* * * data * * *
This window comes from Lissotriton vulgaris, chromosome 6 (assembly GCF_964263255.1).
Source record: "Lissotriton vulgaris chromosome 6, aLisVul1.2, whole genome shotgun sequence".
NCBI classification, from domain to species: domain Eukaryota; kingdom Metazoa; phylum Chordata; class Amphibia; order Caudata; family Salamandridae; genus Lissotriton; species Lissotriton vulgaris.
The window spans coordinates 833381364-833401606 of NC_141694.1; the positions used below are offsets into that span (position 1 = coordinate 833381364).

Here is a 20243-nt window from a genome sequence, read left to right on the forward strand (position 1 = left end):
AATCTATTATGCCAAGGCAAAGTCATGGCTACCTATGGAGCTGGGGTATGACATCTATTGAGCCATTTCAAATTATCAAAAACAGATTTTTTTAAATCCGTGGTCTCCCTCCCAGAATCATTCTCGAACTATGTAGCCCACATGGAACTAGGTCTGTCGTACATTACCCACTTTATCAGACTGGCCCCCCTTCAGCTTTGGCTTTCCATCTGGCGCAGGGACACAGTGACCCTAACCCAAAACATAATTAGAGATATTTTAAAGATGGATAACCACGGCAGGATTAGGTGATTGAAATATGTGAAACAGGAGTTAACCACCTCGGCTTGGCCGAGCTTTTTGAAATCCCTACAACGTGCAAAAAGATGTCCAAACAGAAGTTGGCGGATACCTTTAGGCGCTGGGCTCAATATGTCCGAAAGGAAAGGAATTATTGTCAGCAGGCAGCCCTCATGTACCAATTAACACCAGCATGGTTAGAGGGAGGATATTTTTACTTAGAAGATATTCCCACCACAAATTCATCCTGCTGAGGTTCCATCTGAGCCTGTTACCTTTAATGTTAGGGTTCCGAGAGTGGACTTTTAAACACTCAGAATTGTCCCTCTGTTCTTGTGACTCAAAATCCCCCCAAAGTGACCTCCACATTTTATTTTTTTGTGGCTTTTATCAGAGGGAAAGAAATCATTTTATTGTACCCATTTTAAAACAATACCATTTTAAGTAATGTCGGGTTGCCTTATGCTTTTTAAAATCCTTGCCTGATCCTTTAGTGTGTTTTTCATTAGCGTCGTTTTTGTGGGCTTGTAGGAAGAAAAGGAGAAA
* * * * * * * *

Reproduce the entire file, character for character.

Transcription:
This window comes from Lissotriton vulgaris, chromosome 6 (assembly GCF_964263255.1).
Source record: "Lissotriton vulgaris chromosome 6, aLisVul1.2, whole genome shotgun sequence".
NCBI classification, from domain to species: domain Eukaryota; kingdom Metazoa; phylum Chordata; class Amphibia; order Caudata; family Salamandridae; genus Lissotriton; species Lissotriton vulgaris.
The window spans coordinates 833381364-833401606 of NC_141694.1; the positions used below are offsets into that span (position 1 = coordinate 833381364).

Here is a 20243-nt window from a genome sequence, read left to right on the forward strand (position 1 = left end):
AATCTATTATGCCAAGGCAAAGTCATGGCTACCTATGGAGCTGGGGTATGACATCTATTGAGCCATTTCAAATTATCAAAAACAGATTTTTTTAAATCCGTGGTCTCCCTCCCAGAATCATTCTCGAACTATGTAGCCCACATGGAACTAGGTCTGTCGTACATTACCCACTTTATCAGACTGGCCCCCCTTCAGCTTTGGCTTTCCATCTGGCGCAGGGACACAGTGACCCTAACCCAAAACATAATTAGAGATATTTTAAAGATGGATAACCACGGCAGGATTAGGTGATTGAAATATGTGAAACAGGAGTTAACCACCTCGGCTTGGCCGAGCTTTTTGAAATCCCTACAACGTGCAAAAAGATGTCCAAACAGAAGTTGGCGGATACCTTTAGGCGCTGGGCTCAATATGTCCGAAAGGAAAGGAATTATTGTCAGCAGGCAGCCCTCATGTACCAATTAACACCAGCATGGTTAGAGGGAGGATATTTTTACTTAGAAGATATTCCCACCACAAATTCATCCTGCTGAGGTTCCATCTGAGCCTGTTACCTTTAATGTTAGGGTTCCGAGAGTGGACTTTTAAACACTCAGAATTGTCCCTCTGTTCTTGTGACTCAAAATCCCCCCAAAGTGACCTCCACATTTTATTTTTTTGTGGCTTTTATCAGAGGGAAAGAAATCATTTTATTGTACCCATTTTAAAACAATACCATTTTAAGTAATGTCGGGTTGCCTTATGCTTTTTAAAATCCTTGCCTGATCCTTTAGTGTGTTTTTCATTAGCGTCGTTTTTGTGGGCTTGTAGGAAGAAAAGGAGAAA